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By Yin Wilczek
May 28 — The Securities and Exchange Commission has put resource extraction rulemaking back on its regulatory agenda, targeting issuing a proposal by March 2015.
The SEC's spring 2014 regulatory flexibility agenda—published May 27—also suggests that finalization of the commission's money market mutual fund revisions is imminent.
Moreover, the commission included several new items for the first time in the agenda, including recommendations from staff that it seek public input to evaluate the listing and trading of exchange-traded products and the regulatory framework for transfer agents.
Meanwhile, although there were no real surprises in the rule list, what was omitted—including action on proxy advisers—took some observers by surprise.
The SEC—in a March notice soliciting comments on the agenda—said the information included in the agenda was accurate as of March 21.
Twice a year, federal agencies are required by the Regulatory Flexibility Act to submit a list of significant rulemaking items they expect to pursue over the next 12 months for inclusion in the Office of Management and Budget Office of Information and Regulatory Affairs' unified agenda.
However, some commentators have described the rule lists as “aspirational” rather than actual, and the agencies aren't precluded from acting on matters not included in their lists.
As in prior years, the SEC indicated that its rulemaking this year and extending into March 2015 is dominated by the Dodd-Frank Wall Street Reform and Consumer Protection Act and the Jumpstart Our Business Startups Act. According to its agenda, the commission plans by October to finalize its pay ratio rule and propose executive compensation requirements called for by the financial overhaul statute. In the same time frame, the agency also plans to finalize its proposed Regulation D amendments and its crowdfunding and Regulation A Plus frameworks.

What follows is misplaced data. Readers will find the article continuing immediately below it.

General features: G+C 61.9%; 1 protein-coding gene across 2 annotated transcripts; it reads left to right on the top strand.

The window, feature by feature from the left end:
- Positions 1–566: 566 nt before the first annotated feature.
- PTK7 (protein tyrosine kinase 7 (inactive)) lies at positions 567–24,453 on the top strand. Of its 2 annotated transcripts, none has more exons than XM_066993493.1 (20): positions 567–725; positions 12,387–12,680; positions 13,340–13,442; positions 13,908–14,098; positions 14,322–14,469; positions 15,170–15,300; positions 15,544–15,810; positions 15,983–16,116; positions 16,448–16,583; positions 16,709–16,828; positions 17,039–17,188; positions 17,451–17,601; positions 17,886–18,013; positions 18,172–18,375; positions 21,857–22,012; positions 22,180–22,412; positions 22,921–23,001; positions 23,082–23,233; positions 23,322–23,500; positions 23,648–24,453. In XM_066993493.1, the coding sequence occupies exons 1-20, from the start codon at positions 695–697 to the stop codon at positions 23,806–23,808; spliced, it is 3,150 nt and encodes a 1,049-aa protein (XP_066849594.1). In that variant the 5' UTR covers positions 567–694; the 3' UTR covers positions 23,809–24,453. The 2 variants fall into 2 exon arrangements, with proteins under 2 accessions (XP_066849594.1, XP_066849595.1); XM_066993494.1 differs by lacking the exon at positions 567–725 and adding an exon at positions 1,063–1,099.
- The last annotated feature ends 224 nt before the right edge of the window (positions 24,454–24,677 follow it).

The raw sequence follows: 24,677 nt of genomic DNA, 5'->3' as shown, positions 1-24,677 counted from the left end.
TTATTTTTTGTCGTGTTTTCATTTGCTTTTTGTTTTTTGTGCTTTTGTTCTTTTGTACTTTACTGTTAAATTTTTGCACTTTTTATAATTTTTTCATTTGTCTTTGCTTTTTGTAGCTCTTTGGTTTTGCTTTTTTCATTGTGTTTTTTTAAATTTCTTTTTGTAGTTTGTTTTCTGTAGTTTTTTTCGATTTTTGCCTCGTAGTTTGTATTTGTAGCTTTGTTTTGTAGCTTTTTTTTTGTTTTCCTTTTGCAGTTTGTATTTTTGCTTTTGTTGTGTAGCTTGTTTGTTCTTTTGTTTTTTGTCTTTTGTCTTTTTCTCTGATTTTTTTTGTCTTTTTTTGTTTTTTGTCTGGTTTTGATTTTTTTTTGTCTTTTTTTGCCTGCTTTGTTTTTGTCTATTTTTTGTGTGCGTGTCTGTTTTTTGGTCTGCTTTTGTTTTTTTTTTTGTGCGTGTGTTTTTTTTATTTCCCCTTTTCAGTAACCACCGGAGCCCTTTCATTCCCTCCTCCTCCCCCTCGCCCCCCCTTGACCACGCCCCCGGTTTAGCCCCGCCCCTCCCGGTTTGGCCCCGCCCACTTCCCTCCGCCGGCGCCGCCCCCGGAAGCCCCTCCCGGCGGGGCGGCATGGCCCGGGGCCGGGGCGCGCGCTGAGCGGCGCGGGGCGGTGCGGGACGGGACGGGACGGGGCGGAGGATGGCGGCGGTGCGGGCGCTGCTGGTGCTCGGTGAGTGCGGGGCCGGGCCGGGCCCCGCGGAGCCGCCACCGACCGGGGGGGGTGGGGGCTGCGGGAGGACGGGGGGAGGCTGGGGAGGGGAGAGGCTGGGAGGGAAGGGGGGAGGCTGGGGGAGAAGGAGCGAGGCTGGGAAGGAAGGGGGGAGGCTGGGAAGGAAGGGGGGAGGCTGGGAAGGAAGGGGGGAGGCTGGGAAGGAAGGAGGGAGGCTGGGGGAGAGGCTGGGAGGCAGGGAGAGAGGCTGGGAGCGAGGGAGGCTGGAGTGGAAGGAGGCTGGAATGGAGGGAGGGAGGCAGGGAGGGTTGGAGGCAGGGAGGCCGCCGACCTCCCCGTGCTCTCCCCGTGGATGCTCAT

As to items left off the agenda, Keir Gumbs, a Washington-based partner at Covington & Burling LLP and a former counsel to SEC Commissioner Roel Campos, told Bloomberg BNA it was “striking” that the SEC didn't mention any action on proxy advisers.
The omission is “surprising given how much focus that topic has gotten from the SEC and from its constituencies, and yet it still doesn't seem to be an action item for the SEC in the near term,” Gumbs said.
In March, SEC Chairman Mary Jo White said she expected very soon to receive specific recommendations from her staff as to next steps on proxy advisory firms.
The SEC in December 2013 held a roundtable on the subject.
To contact the reporter on this story: Yin Wilczek in Washington at firstname.lastname@example.org
To contact the editor responsible for this story: Phyllis Diamond at email@example.com
The SEC's regulatory flexibility agenda is available at http://www.reginfo.gov/public/ do/eAgendaMain?operation= OPERATION_GET_AGENCY_ RULE_LIST¤tPub=true& agencyCode=&showStage=active& agencyCd=3235.
The SEC notice soliciting comment on its regulatory flexibility agenda is available at http://www.sec.gov/rules/other/2014/33-9563.pdf.
The SEC's long-term actions are available at http://www.reginfo.gov/public/do/eAgendaMain?operation= OPERATION_GET_AGENCY_ RULE_LIST¤tPubId=201404 &showStage=longterm&agency Cd=3235.
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